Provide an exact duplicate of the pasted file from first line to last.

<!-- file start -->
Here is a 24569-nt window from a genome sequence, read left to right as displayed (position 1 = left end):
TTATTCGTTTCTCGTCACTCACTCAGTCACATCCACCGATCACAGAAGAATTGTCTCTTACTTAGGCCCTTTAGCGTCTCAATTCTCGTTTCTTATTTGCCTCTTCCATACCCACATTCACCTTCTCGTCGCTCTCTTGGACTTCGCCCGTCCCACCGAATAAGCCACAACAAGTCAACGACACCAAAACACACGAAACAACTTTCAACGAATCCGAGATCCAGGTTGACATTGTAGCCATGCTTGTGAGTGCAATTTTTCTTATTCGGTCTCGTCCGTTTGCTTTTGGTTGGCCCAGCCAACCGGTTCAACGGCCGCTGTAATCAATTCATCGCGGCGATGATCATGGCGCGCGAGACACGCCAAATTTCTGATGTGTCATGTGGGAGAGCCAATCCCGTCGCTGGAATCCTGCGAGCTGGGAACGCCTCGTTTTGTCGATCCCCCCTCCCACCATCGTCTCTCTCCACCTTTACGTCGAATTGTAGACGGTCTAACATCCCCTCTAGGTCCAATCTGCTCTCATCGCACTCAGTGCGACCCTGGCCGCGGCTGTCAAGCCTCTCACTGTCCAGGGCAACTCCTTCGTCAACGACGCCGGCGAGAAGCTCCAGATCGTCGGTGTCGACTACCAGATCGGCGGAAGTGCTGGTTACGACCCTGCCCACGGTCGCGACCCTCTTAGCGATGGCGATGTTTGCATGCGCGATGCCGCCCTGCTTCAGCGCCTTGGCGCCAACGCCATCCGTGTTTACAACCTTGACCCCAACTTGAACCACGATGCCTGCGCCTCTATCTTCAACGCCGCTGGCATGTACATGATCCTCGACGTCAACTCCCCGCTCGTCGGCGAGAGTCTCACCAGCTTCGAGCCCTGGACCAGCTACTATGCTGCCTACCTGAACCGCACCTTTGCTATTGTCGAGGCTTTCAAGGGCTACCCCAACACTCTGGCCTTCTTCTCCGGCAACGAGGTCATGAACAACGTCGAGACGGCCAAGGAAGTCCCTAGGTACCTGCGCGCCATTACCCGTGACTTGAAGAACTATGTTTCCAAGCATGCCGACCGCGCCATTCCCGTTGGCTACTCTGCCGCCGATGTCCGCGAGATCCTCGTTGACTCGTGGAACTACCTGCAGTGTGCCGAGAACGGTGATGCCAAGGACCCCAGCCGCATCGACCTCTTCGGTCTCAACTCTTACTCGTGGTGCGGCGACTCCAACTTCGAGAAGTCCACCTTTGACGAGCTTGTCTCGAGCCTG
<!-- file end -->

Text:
Here is a 24569-nt window from a genome sequence, read left to right as displayed (position 1 = left end):
TTATTCGTTTCTCGTCACTCACTCAGTCACATCCACCGATCACAGAAGAATTGTCTCTTACTTAGGCCCTTTAGCGTCTCAATTCTCGTTTCTTATTTGCCTCTTCCATACCCACATTCACCTTCTCGTCGCTCTCTTGGACTTCGCCCGTCCCACCGAATAAGCCACAACAAGTCAACGACACCAAAACACACGAAACAACTTTCAACGAATCCGAGATCCAGGTTGACATTGTAGCCATGCTTGTGAGTGCAATTTTTCTTATTCGGTCTCGTCCGTTTGCTTTTGGTTGGCCCAGCCAACCGGTTCAACGGCCGCTGTAATCAATTCATCGCGGCGATGATCATGGCGCGCGAGACACGCCAAATTTCTGATGTGTCATGTGGGAGAGCCAATCCCGTCGCTGGAATCCTGCGAGCTGGGAACGCCTCGTTTTGTCGATCCCCCCTCCCACCATCGTCTCTCTCCACCTTTACGTCGAATTGTAGACGGTCTAACATCCCCTCTAGGTCCAATCTGCTCTCATCGCACTCAGTGCGACCCTGGCCGCGGCTGTCAAGCCTCTCACTGTCCAGGGCAACTCCTTCGTCAACGACGCCGGCGAGAAGCTCCAGATCGTCGGTGTCGACTACCAGATCGGCGGAAGTGCTGGTTACGACCCTGCCCACGGTCGCGACCCTCTTAGCGATGGCGATGTTTGCATGCGCGATGCCGCCCTGCTTCAGCGCCTTGGCGCCAACGCCATCCGTGTTTACAACCTTGACCCCAACTTGAACCACGATGCCTGCGCCTCTATCTTCAACGCCGCTGGCATGTACATGATCCTCGACGTCAACTCCCCGCTCGTCGGCGAGAGTCTCACCAGCTTCGAGCCCTGGACCAGCTACTATGCTGCCTACCTGAACCGCACCTTTGCTATTGTCGAGGCTTTCAAGGGCTACCCCAACACTCTGGCCTTCTTCTCCGGCAACGAGGTCATGAACAACGTCGAGACGGCCAAGGAAGTCCCTAGGTACCTGCGCGCCATTACCCGTGACTTGAAGAACTATGTTTCCAAGCATGCCGACCGCGCCATTCCCGTTGGCTACTCTGCCGCCGATGTCCGCGAGATCCTCGTTGACTCGTGGAACTACCTGCAGTGTGCCGAGAACGGTGATGCCAAGGACCCCAGCCGCATCGACCTCTTCGGTCTCAACTCTTACTCGTGGTGCGGCGACTCCAACTTCGAGAAGTCCACCTTTGACGAGCTTGTCTCGAGCCTG